There are also some ways of continuing this line of thought that I think might be worth investigating down the road.  A big one is the potential for using mid-air recovery to reuse the Centaur upper stage.  The 3GMAR technique is capable of snagging payloads of up to 25klb with existing US helecopters, and the Centaur stage only weighs about 4500lb dry.  Now, there are all sorts of caveats on that idea.  For one, recovery of a first stage on a suborbital trajectory is much less demanding than recovery of an orbital stage.  You need much more serious TPS for the upper stage, landing dispersions will likely be bigger, and the stresses on the stage may be more severe, while additional dry-weight on the upper stage has a much larger impact on payload performance.  Not to mention the fact that recovering a modified Centaur stage that goes into GTO (which is quite common) will be even harder, if not impossible.

That said, the idea isn’t entirely without precedent, or even that wacky when you think about it.  As it is, ULA was already studying with SpaceHab the ARCTUS concept which would’ve had a Centaur-derived COTS cargo delivery system that could be recovered from space using something similar to the hypercone/MAR concept proposed for the Atlas-V propulsion system.  In fact some of the tests they discussed in the paper were tests for that very program.  Also, SpaceX is planning on trying to recover the Falcon 9 upper stage.  When I spoke with Elon back in January, he hinted that the approach they were looking at at the time was actually pretty straightforward–using ablator panels on the front and some of the sides of the upper stage, followed by parachutes and splashdown recovery.  Now, there’s a huge string of if’s between where we stand and SpaceX successfully recovering a Falcon 9 upper stage, but between that and the work done on ARCTUS before the COTS re-bid process was over, it at least looks feasible to scale that up to recovering a Centaur stage.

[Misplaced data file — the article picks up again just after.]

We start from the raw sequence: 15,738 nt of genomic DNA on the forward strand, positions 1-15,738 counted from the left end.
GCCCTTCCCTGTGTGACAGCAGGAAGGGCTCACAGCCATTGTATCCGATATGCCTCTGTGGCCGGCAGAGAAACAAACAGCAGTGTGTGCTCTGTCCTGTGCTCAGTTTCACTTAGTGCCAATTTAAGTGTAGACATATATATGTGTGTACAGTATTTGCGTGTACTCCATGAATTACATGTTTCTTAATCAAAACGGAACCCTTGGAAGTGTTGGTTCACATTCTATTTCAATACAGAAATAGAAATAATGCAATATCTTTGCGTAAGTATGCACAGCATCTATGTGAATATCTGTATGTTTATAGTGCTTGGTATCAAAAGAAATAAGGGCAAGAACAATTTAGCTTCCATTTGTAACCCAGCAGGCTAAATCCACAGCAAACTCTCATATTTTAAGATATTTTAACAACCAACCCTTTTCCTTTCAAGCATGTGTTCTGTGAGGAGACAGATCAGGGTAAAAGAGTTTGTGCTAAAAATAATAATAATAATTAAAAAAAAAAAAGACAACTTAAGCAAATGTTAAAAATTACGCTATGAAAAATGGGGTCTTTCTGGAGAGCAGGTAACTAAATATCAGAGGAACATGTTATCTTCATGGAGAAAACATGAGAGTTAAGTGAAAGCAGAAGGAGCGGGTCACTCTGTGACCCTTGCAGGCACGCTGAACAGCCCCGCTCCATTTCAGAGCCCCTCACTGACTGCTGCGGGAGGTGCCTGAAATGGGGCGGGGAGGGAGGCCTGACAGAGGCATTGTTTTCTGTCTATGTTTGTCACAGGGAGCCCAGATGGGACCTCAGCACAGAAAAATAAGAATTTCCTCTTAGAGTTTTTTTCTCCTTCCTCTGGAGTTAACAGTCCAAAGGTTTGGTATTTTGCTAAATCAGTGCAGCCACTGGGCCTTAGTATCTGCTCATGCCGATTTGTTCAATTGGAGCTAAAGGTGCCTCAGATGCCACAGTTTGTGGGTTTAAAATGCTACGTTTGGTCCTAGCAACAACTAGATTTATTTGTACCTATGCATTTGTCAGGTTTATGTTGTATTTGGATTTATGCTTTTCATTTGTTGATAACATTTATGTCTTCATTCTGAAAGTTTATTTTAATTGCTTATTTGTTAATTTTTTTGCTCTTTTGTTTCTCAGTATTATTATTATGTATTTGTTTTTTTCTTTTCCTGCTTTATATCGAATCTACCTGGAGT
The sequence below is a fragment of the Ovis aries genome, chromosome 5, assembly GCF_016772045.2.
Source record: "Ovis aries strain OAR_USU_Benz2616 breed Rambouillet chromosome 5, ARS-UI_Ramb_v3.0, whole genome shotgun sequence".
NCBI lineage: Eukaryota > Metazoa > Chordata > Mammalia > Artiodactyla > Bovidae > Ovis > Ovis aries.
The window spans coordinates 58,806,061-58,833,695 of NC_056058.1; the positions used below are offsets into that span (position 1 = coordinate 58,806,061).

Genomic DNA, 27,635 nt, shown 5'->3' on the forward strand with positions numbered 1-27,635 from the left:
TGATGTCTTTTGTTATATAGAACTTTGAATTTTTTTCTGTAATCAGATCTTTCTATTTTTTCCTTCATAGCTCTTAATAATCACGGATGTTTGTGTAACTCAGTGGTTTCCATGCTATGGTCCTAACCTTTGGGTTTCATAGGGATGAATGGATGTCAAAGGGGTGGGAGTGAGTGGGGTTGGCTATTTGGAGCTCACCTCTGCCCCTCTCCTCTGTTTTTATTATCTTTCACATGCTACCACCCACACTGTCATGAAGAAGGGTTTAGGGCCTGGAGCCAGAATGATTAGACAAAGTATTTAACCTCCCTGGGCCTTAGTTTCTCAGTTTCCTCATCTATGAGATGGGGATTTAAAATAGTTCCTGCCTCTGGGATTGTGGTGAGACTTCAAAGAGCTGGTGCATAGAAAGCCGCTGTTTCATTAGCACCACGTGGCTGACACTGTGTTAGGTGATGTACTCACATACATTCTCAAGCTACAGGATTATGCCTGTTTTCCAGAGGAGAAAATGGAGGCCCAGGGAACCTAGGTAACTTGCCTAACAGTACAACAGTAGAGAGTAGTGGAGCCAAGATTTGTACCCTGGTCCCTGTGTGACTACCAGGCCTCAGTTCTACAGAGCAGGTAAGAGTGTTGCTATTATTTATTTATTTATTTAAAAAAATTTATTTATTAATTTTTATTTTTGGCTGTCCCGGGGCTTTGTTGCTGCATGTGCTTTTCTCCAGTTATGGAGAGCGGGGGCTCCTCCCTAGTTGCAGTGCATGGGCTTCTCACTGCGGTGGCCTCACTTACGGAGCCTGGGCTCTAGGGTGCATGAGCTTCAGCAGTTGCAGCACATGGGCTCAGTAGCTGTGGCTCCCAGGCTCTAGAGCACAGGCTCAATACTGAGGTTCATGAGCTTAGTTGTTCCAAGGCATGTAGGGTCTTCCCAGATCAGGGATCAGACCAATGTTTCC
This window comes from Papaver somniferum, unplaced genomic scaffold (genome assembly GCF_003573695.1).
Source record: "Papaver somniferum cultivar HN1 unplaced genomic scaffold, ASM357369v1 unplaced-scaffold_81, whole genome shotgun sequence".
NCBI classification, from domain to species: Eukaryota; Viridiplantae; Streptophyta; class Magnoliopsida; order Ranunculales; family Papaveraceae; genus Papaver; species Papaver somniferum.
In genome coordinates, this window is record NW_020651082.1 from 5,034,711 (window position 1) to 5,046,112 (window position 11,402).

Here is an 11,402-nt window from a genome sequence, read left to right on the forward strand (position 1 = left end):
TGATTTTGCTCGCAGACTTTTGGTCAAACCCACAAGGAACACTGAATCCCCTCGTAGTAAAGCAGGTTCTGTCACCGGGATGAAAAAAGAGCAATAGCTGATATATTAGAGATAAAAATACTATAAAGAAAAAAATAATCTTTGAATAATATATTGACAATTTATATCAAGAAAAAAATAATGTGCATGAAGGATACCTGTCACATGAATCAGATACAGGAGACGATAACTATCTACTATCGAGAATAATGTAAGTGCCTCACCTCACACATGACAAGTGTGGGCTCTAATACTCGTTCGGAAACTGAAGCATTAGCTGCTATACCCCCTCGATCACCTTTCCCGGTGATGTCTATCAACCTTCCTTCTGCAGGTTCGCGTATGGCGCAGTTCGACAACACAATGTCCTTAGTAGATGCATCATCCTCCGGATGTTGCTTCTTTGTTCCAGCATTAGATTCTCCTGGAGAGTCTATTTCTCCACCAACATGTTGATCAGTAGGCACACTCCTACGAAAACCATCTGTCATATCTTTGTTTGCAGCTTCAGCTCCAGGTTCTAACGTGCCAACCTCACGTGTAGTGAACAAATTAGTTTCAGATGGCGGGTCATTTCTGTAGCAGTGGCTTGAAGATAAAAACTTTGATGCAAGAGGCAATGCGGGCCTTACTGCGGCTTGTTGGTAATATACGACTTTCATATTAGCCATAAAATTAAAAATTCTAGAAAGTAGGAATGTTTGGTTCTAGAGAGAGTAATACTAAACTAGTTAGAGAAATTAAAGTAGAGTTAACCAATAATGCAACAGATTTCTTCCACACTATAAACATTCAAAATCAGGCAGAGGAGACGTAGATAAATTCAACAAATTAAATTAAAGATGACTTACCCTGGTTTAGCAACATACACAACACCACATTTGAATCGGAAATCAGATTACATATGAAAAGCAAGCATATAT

The Centaur is one of the major cost items on an Atlas V flight.  If both it and the first stage propulsion system could be reused a couple of times each, it could make the Atlas V substantially cheaper for moderate flight rates.  Also reusing the Centaur looks even better if they ever go to the larger Phase 1 Centaur upper stage concepts.  The largest one of those dicussed, a six-RL10 version with ~180klb of propellant has a predicted dry weight of about 15klb.  That would leave quite a bit of weight for a recovery system.  Of course, that’s assuming that recovering such a big fluffy object wouldn’t pose other problems for the mid-air recovery effort–which probably isn’t a safe assumption.

What does this all mean?

Probably not very much unless either NASA is forced by Congress to ditch Ares-I and focus on making Orion flyable on an EELV, or unless Bigelow manages to close a deal with them for a large number of flights.  The current flight rates are so low that the savings provided wouldn’t pay for the added development cost.  But what it does mean is that if demand starts increasing, whether due to ISS resupply, Bigelow, propellant depots, or orbital tourism, or several of the above, Atlas-V still has plenty of room for evolution to keep competitive.  Would such a recovery/refurbishment scheme get rid of the need for real RLVs?  No, but neither would the existence of real RLVs get rid of the need for medium lift launch vehicles.